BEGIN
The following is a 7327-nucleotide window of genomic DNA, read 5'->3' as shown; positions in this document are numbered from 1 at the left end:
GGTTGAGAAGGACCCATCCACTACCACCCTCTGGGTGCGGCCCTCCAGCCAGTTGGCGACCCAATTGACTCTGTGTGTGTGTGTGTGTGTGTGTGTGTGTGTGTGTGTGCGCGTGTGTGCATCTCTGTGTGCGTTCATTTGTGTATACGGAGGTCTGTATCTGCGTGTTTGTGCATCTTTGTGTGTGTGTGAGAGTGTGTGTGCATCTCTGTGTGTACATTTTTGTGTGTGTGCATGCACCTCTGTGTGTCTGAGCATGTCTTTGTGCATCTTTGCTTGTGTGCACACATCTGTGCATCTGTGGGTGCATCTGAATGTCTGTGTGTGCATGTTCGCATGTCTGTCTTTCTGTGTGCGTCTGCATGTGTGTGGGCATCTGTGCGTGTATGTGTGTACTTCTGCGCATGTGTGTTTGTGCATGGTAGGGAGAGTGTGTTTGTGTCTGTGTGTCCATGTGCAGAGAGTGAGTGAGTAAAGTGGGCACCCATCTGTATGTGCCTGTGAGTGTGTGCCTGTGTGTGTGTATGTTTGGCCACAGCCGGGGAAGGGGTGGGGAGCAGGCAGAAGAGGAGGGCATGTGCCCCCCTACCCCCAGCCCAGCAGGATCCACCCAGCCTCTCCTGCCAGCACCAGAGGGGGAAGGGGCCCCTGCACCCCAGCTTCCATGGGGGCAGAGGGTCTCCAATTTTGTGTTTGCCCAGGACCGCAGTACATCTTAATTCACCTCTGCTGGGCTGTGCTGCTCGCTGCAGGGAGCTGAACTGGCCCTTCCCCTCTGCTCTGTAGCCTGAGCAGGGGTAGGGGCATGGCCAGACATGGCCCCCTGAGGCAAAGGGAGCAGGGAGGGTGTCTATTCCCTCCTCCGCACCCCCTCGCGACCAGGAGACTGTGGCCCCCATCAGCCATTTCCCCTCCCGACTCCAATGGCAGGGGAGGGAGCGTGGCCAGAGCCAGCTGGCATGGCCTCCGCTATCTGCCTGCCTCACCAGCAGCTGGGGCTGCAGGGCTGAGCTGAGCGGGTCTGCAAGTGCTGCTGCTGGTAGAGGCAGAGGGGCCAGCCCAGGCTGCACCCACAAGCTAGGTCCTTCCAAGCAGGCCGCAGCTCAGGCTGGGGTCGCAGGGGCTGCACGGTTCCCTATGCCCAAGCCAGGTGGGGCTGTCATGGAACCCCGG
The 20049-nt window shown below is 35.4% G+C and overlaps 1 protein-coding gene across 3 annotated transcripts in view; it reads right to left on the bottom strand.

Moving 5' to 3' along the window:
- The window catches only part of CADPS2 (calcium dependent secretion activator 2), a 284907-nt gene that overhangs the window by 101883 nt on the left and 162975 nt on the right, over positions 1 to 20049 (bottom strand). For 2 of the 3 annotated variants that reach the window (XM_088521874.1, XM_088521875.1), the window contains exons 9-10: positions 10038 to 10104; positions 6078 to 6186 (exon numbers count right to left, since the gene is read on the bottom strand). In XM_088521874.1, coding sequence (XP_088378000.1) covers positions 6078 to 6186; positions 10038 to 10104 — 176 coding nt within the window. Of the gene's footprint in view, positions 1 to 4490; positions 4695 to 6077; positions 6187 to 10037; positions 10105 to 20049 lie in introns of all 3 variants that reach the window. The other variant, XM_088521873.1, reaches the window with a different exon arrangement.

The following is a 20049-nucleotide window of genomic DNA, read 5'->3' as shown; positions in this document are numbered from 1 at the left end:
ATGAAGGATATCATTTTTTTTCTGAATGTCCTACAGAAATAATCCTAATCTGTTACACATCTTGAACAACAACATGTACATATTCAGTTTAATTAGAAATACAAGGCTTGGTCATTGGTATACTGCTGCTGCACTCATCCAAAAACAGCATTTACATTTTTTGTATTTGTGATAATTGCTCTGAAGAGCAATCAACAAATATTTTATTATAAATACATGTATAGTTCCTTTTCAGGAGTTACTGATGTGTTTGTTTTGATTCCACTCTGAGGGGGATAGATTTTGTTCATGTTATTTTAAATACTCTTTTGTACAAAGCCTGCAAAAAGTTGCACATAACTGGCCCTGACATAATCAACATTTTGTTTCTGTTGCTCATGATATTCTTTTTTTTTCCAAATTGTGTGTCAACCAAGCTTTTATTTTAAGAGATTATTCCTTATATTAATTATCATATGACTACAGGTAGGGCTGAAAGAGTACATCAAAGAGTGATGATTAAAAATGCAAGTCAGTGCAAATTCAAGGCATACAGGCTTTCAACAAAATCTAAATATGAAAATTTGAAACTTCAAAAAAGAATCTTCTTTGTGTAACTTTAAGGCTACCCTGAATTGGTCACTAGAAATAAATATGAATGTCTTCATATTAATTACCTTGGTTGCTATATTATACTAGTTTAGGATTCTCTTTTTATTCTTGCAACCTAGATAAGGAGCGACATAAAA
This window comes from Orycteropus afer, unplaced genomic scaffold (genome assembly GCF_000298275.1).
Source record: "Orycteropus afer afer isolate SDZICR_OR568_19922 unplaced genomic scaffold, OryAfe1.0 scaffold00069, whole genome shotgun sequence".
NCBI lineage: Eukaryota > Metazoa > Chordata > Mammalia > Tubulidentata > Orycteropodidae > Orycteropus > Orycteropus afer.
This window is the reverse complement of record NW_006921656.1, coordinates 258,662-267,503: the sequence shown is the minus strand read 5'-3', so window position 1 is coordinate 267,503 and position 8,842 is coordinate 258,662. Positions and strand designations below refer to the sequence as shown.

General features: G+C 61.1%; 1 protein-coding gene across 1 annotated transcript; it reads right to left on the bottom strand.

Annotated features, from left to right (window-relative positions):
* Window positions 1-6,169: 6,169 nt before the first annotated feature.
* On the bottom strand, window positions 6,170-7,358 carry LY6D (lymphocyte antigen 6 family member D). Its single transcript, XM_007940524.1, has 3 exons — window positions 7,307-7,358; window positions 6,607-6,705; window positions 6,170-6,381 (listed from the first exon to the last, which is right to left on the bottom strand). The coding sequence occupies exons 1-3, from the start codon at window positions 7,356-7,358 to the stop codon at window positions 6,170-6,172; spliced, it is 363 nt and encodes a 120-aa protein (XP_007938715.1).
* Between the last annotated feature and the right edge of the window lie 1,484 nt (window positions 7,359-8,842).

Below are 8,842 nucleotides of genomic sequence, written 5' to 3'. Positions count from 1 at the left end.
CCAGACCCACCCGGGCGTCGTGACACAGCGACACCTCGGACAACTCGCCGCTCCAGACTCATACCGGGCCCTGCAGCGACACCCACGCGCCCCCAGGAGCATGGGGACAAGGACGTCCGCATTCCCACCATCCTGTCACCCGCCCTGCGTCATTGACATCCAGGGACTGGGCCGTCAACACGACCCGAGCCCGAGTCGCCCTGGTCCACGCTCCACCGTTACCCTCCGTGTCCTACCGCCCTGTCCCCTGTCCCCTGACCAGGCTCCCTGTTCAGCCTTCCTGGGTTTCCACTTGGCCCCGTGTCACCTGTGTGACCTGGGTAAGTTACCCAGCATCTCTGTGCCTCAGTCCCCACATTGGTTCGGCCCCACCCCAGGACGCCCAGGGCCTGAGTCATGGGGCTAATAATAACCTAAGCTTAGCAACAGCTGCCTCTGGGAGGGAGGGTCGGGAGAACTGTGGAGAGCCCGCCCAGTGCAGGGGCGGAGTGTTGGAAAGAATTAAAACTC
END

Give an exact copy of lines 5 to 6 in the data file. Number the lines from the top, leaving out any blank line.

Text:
- The window catches only part of CADPS2 (calcium dependent secretion activator 2), a 284907-nt gene that overhangs the window by 101883 nt on the left and 162975 nt on the right, over positions 1 to 20049 (bottom strand). For 2 of the 3 annotated variants that reach the window (XM_088521874.1, XM_088521875.1), the window contains exons 9-10: positions 10038 to 10104; positions 6078 to 6186 (exon numbers count right to left, since the gene is read on the bottom strand). In XM_088521874.1, coding sequence (XP_088378000.1) covers positions 6078 to 6186; positions 10038 to 10104 — 176 coding nt within the window. Of the gene's footprint in view, positions 1 to 4490; positions 4695 to 6077; positions 6187 to 10037; positions 10105 to 20049 lie in introns of all 3 variants that reach the window. The other variant, XM_088521873.1, reaches the window with a different exon arrangement.

The following is a 20049-nucleotide window of genomic DNA, read 5'->3' as shown; positions in this document are numbered from 1 at the left end: